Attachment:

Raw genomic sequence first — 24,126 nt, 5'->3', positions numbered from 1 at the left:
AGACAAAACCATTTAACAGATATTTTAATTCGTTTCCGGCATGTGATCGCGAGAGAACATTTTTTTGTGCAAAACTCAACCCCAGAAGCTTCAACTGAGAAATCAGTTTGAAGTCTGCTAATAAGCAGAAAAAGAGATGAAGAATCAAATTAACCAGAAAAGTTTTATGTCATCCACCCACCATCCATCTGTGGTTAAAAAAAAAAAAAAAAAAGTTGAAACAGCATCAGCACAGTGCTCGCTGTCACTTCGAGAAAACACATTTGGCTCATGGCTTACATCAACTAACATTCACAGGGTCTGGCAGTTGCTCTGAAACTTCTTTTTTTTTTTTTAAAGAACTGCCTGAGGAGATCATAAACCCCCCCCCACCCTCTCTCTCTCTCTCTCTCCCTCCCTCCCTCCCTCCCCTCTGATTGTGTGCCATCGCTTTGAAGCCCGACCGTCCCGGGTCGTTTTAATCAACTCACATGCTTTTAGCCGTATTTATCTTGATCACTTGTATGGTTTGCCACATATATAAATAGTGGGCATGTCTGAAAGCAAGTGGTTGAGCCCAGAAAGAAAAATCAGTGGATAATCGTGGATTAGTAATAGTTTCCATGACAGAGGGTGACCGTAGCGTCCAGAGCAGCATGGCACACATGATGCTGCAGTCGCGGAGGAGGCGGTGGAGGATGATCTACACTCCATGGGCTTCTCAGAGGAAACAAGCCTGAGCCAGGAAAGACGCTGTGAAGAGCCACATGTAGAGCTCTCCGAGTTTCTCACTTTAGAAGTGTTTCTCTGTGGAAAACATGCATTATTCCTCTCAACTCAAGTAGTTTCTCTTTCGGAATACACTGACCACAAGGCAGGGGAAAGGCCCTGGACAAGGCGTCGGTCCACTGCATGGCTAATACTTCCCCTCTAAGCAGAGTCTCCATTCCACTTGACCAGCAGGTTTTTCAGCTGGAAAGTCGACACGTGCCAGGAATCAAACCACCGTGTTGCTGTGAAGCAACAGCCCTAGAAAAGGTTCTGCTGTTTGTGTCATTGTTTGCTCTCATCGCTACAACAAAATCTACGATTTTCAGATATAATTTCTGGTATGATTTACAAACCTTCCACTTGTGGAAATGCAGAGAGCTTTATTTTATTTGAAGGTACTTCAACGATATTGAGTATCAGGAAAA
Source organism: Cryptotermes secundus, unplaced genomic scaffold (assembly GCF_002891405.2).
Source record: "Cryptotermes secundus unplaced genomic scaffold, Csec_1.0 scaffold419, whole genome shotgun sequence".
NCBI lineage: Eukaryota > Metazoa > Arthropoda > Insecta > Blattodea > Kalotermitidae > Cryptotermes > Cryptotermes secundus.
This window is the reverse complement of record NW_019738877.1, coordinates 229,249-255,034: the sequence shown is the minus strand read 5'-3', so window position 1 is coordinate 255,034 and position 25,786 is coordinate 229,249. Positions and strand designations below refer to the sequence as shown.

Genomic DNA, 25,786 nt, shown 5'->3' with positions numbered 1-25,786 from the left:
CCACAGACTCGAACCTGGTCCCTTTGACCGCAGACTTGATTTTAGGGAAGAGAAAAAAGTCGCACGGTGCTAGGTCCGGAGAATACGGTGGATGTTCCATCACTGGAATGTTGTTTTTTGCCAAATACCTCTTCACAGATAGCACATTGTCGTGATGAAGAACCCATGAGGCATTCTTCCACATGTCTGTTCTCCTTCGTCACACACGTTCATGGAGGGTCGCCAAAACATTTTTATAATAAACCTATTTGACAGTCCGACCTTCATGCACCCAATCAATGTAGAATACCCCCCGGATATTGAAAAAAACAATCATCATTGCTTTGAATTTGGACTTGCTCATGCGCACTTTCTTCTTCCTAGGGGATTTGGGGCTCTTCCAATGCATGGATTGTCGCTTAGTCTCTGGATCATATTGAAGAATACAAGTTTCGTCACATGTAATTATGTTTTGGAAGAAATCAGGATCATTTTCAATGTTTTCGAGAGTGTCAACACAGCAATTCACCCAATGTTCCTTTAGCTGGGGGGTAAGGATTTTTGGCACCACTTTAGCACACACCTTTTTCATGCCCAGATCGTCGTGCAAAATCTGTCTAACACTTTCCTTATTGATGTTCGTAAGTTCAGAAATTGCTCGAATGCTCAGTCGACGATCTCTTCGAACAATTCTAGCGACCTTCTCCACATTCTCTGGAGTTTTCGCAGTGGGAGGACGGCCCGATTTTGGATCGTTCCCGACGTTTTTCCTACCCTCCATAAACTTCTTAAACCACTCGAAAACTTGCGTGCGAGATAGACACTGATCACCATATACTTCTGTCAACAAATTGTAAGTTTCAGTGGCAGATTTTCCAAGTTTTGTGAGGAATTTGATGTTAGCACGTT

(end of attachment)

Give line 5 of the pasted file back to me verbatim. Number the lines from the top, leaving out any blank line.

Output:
NCBI lineage: Eukaryota > Metazoa > Arthropoda > Insecta > Blattodea > Kalotermitidae > Cryptotermes > Cryptotermes secundus.